The thing about horrid sights is they progressively loose their edge the longer you look.
There was a time that innocence is all we knew. There was a time that the dark branches in the woods of Snow White terrified me, and the serpent in Adam and Eve cartoons made me cry.
We begin life so acutely attuned to the what is good and what is evil. There are good guys and there are bad guys, and we don’t recognize those four letter words.
Teaching my beautiful five year olds has taught me a lot about desensitization. They are at a bit of a turning point in their young lives. Depending on what Mommy and Daddy let them watch and play, they could start crying over the Jaguar in Tarzan or they could glaze over, bored and unimpressed. It is the beginning of the time that the sparks of innocent start fizzling out.
Paul told the Philippian church, “Finally, brothers and sisters, whatever is true, whatever is noble, whatever is right, whatever is pure, whatever is lovely, whatever is admirable–if anything is excellent or praiseworthy–think about such things.” I believe that, however few, we all still hold on to some our “sparks of innocence.” How precious they are, how stubbornly we must protect them.
It our fast and visual world, it is beyond easy to kill off most or all of our sensitivity, and go meet our mean world all calloused and cruel. In fact, our society tells us that accomplishing this is strength and bravery.
I disagree. We are not called to fall to and conquer the standard of an evil world. No, we are called to transcend and set an example worth reaching. God wants us to revel in the beauty of his creation and the wisdom of His people. He has given us too much beauty to justify such an interest in the ugly. We must be set apart in this way. We are, after all, the salt of the earth.
Please know that I am not preaching. Conversely I am lecturing myself. This is a daily struggle that is supremely difficult, especially in college. But we must weather on. The battle will not be won in one day, but in the fighting there is honor and there is pride. So fight on
This is the summer I am a preschool teacher and a fiancé.
Where emotions are raw and the morning are early.
It is a summer of child-like wonder and being a grown-up.
The jumps are high, and the falls hard.
It’s a summer of blue bruises and raised welts,
But our hands get stronger every day.
This is a summer of big girl choices and not being afraid,
Of commitments that make me more free.
These are the years between the monkey bars and marriage.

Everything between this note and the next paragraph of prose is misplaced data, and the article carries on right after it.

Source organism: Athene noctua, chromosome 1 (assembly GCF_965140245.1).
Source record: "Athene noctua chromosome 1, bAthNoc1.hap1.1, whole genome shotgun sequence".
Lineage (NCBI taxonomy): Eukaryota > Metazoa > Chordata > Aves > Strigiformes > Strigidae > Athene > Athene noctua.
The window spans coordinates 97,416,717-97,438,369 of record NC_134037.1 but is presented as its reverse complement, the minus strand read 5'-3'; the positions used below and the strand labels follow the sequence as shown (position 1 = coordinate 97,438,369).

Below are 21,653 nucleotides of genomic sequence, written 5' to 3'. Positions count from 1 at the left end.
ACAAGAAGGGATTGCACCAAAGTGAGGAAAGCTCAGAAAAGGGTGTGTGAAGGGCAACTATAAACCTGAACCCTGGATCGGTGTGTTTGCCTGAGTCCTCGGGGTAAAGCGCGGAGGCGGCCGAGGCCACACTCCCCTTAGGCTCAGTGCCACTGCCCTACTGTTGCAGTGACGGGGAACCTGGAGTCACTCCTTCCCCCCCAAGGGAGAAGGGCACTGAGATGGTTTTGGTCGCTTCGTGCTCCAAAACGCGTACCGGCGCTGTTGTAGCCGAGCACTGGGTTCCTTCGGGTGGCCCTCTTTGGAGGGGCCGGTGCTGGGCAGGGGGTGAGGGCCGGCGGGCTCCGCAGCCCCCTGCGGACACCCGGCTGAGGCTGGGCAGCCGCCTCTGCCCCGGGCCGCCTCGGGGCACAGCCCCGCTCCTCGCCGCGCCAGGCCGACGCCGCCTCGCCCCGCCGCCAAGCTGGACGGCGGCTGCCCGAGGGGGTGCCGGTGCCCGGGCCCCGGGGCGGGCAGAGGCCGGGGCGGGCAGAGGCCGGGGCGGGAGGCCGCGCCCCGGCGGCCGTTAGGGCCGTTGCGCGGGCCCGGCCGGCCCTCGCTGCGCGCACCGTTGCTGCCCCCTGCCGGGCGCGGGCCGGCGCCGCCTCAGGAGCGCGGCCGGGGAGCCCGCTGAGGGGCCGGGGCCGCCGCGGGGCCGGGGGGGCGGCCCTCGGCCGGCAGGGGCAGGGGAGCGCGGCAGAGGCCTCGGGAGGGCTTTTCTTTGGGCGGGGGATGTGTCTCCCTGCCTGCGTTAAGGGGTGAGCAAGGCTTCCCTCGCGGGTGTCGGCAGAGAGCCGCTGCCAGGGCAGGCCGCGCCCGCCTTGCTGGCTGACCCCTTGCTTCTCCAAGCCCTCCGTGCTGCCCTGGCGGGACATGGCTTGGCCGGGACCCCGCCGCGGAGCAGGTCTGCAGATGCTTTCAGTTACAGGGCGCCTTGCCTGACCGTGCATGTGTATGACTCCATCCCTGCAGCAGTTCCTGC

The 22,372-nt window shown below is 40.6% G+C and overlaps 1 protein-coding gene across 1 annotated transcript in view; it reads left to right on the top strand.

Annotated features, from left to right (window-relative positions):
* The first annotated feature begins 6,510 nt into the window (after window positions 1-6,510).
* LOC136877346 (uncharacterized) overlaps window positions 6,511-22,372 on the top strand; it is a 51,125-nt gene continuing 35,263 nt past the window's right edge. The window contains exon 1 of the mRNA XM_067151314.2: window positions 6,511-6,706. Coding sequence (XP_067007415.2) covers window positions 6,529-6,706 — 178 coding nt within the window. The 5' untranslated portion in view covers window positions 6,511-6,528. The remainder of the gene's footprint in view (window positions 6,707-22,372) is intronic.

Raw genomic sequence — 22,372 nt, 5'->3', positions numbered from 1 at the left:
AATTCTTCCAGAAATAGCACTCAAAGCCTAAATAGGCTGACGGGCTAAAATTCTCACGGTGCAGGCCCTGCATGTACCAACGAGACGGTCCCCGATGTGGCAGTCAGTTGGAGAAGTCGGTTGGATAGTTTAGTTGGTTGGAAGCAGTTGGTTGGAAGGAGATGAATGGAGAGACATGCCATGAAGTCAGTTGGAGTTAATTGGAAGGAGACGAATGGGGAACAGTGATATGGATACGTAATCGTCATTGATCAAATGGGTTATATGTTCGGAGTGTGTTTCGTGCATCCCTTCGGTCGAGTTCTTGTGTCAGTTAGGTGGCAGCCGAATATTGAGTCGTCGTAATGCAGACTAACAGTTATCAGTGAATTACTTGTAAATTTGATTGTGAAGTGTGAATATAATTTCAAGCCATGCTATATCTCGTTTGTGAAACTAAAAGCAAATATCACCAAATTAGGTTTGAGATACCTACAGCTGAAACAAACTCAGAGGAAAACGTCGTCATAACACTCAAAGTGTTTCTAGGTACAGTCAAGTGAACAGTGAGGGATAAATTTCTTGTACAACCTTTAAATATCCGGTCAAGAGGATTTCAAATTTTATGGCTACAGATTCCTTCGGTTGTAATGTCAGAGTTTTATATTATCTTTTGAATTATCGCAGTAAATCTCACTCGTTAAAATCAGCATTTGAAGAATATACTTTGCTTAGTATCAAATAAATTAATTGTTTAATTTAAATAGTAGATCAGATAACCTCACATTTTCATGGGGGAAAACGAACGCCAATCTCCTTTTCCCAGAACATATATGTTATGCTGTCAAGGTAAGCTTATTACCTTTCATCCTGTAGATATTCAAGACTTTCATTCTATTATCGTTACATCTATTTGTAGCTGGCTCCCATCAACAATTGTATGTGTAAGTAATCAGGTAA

It’s lovely here.
So I’ve been learning lately that hard work is hard. What seems so achievable when you’re watching What Not to Wear marathons in May, isn’t as easy in the trenches. I was convinced at the beginning of the summer that I was mechanical, that my spiritual gift was robotic focus. I have learned how truly human I am, and am at long last ready to admit that I am over extended.
I was overwhelmed this summer between my three jobs and summer college from the get go, but at first it was more fun. Now as I’m wrapping it up, I feel adult in a not so fun way. I feel my first taste of burnout and utter exhaustion.
Do I regret this? No. God helped me make the choices I made for my summer. Such soul changing, perspective molding good has happened to my heart in the long drives and longer hours. Many truths have come at my heart in the Still Small Voice.
Truth has come through my students’ innocence, my fiancé’s understanding, and my family’s softness. But my favorite of my lessons? How vitally important the small kindnesses are. It truly is the little things that make life worth living.
When I just cannot get off the entrance ramp and I’m already late for work, one woman stopped her car to a halt and waved me over. I remember her face perfectly because I loved her in that moment.
When my students are wound up and hopping and one sits still. Criss-cross applesauce and wise beyond her years. I feel my work is doing good in her.
When I am so so tired. And so so broke, and a friend buys my coffee. I was so deeply thankful.
When I cancel plans to take more hours and my friends/family/sisters/fiancé smile warmly and send verses and love on me. I know how blessed I am to know them.
The example of the wonderful people God sent down my path to lighten my load one critical pound at time have changed me.
I stop and let strangers on the highway, waving with a smile. I empty my change into a needy hand, and don’t judge too hard in my heart. I clean the kitchen without excuses or needing praise. I give such small presents because I know now that they matter. I hold hands, hug a little longer, and listen without touching my cell phone.
I would like to love as I have been loved. It is my calling right now. To do what I can and do it happily. Love is the cheapest, purest, hardest, and most godly gift that any person can give. Of this I am sure.
“Let us always meet each other with smile, for the smile is the beginning of love.”
– Mother Teresa
Welcome! I'm a wife, foster mom, fourth year music teacher, and Jesus follower, and am chronically curious about just about everything. Join me as I explore the calling God has for my family's story.
"I am the Vine, you are the Branches. If you abide in me and I in you, you will bear much fruit; apart from me you can do nothing."